Concise Summary Mixed with Lesser-Known Anecdotes Makes A Winning 'Cocktail' On Prohibition
Apr 11, 2011
I’ve read several books on Prohibition, but I approached Sally J. Ling’s RUN THE RUM IN: SOUTH FLORIDA DURING PROHIBITION with some trepidation. It’s a shorter work than some others that have focused on the most controversial social experiment in America’s history, so I wasn’t sure how in-depth the research would be. Also, it appeared rather narrowly focused – even the title specifies that Ms. Ling wanted to hone in on Prohibition activities as they related to a single state – again underscoring the risk as to how much material could be provided. I’d read a few other books by authors who’d undertaken specific geographic reviews of Prohibition, and, frankly, I wasn’t all that impressed; those works concentrated more on weakly substantiated peoples, places, and events, and, as the time period in question is nearly a century old, I would imagine that some verifiable facts associated to some possibly dastardly undertakings by equally reclusive (if not deceased) people might be hard to come by. I’m happy to report that I came away from RUN THE RUM IN fairly elated.
To my surprise, Ms. Ling’s book had far greater balance of major and minor events that contributed to a greater understanding of Prohibition as a multi-national phenomenon. From my reading, I was personally aware of Canada’s involvement in providing manufactured liquor; I was familiar with the fact that several islands in the Bahamas also housed alcohol that was provided to America during these ‘dry days.’ What I learned was to what extent citizens living and operating in certain areas – such as south Florida – went to profit greatly by circumventing the law and continuing to provide folks with their favorite drinks, the risks they took, and the prices – both financial and lethal – they paid for their spoils. Ling underscores national events – such as the U.S. government’s eventually increase of manpower and materials to the Coast Guard – and then gives them local focus, something I’d found missing from other regional explorations of Prohibition.
It’s clear that she’s done her research. LET THE RUM IN spends time with such national figures as Al Capone, Mabel Walker Willebrandt, and even Al Capone while healthily balancing out south Florida’s participation with the Ashley Gang (first time I’d read about them!), “Cap” Theodore Knight (first time I’d read about him!), and the Coast Guard’s Base 6 (knew of the Guard’s prominence in curbing illegal liquor imports, but this was the first time I’d read of the Florida connection). Also, this was the first time I’d read of the famous rum-running ladies – Gertrude Lythgoe and “Spanish Marie” Waite. Actually, I found much of RUN THE RUM IN to be filled with some pleasantly surprising (and downright evil) new faces that help one to further understand the mindset of folks willing to put their lives and fortunes at risk against what they had to gain during this era.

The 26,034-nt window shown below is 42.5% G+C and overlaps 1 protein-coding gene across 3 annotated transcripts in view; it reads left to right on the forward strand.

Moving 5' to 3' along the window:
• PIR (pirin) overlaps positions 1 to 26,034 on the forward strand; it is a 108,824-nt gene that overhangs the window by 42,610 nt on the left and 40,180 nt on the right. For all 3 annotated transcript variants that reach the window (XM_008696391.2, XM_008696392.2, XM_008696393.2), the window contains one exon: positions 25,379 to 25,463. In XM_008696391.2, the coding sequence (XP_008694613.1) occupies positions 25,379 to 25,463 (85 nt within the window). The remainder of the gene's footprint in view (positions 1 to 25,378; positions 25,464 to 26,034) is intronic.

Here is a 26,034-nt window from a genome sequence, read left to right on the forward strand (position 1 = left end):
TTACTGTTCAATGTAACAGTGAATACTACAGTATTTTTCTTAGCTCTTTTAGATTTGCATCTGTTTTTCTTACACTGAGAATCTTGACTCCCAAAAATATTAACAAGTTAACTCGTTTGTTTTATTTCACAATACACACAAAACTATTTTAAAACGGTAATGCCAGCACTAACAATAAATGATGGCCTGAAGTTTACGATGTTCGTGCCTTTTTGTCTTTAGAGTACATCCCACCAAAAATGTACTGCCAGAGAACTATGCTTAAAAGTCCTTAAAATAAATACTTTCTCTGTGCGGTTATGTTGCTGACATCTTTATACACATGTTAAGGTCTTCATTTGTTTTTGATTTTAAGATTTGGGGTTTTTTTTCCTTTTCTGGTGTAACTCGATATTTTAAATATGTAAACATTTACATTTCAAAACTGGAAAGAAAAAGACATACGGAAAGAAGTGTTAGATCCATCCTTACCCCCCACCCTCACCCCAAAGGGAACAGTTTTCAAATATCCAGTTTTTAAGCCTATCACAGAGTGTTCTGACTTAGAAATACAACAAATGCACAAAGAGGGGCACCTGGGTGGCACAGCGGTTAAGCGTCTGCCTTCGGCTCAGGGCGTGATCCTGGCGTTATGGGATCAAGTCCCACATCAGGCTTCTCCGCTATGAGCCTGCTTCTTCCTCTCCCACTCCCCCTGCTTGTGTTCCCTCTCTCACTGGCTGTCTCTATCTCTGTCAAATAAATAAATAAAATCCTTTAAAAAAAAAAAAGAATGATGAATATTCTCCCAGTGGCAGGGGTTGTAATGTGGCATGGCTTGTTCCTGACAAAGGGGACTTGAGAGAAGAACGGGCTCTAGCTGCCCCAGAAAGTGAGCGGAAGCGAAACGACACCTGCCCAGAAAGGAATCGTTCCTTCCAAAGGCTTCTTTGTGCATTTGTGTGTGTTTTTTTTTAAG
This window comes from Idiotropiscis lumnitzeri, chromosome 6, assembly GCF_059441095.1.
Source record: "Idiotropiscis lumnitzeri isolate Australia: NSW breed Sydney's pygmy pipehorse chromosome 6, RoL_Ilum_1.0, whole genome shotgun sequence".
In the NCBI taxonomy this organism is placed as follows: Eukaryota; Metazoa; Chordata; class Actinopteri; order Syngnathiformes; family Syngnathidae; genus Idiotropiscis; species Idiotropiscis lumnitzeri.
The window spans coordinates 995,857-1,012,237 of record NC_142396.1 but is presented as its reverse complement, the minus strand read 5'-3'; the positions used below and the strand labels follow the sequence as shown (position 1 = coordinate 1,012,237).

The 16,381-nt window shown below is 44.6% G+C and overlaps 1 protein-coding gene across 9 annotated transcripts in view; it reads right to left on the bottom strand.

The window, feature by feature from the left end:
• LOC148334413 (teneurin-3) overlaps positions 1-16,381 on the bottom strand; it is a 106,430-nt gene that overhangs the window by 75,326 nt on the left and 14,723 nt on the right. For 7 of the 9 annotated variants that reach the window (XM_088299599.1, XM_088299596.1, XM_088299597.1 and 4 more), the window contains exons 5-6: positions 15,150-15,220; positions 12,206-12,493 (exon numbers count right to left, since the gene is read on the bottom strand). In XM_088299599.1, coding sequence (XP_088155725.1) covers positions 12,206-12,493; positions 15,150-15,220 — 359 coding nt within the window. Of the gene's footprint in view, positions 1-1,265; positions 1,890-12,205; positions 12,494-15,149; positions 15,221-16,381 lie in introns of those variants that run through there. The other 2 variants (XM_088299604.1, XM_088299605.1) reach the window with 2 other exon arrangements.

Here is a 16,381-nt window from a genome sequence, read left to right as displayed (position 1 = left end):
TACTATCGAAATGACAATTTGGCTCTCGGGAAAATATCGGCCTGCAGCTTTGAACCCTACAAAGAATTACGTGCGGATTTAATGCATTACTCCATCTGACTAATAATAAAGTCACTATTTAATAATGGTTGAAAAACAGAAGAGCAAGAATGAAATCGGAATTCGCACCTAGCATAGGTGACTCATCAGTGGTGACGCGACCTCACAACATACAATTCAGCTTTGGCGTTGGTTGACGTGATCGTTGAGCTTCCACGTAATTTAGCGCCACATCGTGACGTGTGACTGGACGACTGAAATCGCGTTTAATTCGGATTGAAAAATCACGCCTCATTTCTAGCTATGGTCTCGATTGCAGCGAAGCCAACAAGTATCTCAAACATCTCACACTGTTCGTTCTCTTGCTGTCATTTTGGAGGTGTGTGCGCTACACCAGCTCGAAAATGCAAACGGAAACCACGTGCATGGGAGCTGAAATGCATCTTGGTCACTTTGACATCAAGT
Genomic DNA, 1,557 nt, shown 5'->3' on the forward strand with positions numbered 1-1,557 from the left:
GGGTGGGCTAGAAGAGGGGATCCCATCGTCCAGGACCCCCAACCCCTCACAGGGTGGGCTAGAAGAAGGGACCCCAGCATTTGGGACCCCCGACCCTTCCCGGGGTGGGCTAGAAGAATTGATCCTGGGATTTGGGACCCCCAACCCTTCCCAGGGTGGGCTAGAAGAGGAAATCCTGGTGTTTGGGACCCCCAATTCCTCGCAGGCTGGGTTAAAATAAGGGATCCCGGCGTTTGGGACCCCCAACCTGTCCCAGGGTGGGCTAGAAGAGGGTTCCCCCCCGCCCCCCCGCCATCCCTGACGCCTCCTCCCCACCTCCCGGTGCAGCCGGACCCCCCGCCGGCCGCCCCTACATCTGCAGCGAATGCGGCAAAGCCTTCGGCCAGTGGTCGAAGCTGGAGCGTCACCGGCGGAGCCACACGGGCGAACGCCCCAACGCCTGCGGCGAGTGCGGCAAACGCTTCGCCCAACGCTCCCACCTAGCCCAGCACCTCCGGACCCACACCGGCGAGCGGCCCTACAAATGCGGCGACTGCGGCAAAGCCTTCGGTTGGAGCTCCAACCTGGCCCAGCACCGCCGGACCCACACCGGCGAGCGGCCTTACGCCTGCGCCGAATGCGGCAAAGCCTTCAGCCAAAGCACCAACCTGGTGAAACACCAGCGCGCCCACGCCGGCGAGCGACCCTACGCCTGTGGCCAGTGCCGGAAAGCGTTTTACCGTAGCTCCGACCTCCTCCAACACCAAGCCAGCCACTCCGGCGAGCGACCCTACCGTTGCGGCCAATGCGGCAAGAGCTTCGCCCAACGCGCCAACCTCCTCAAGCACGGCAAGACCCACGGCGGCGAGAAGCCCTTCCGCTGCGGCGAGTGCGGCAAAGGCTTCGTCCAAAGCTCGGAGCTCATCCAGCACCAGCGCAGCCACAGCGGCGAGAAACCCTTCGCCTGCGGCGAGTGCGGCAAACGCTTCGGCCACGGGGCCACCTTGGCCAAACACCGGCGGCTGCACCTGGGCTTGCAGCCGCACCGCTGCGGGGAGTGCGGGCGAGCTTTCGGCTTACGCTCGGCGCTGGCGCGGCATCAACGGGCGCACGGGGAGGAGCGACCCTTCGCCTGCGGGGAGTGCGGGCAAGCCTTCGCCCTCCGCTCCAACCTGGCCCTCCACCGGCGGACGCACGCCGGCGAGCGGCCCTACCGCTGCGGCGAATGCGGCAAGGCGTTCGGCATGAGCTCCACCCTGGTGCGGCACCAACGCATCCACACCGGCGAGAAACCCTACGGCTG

As I said before, Ling’s research provides great balance between the national phenomenon and how regional players – the “little folks” – dealt with Prohibition, and the book certainly deserves to be more widely read. I’ve learned through my reading on investigative journalism into this era that it’s been extremely difficult for authors to get people willing to go on record to discuss their families and friends involvement in the illegal manufacture and sale of alcohol, and I can only imagine how many anecdotes have been sadly lost to history. That’s not the case here, or, at least, it hasn’t appeared to have hampered Ms. Ling. While some of her players wished to understandably remain anonymous, she’s clearly backed up the lion’s share of the facts through research into public records. It’s a handy little look into one area’s dabbling into unlawful activities, and she backs it all up with a winning cocktail of facts and legends.
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